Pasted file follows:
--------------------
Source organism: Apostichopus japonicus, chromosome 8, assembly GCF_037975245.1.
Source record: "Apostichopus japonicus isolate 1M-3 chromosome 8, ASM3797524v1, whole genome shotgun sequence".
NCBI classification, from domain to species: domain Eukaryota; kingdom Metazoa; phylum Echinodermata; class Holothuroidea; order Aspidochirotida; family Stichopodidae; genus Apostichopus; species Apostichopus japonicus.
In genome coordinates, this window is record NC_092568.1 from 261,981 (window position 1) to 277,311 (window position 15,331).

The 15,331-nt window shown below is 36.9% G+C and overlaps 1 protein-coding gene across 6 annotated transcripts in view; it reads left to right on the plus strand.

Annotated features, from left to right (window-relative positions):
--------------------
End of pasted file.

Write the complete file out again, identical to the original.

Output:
Source organism: Apostichopus japonicus, chromosome 8, assembly GCF_037975245.1.
Source record: "Apostichopus japonicus isolate 1M-3 chromosome 8, ASM3797524v1, whole genome shotgun sequence".
NCBI classification, from domain to species: domain Eukaryota; kingdom Metazoa; phylum Echinodermata; class Holothuroidea; order Aspidochirotida; family Stichopodidae; genus Apostichopus; species Apostichopus japonicus.
In genome coordinates, this window is record NC_092568.1 from 261,981 (window position 1) to 277,311 (window position 15,331).

The 15,331-nt window shown below is 36.9% G+C and overlaps 1 protein-coding gene across 6 annotated transcripts in view; it reads left to right on the plus strand.

Annotated features, from left to right (window-relative positions):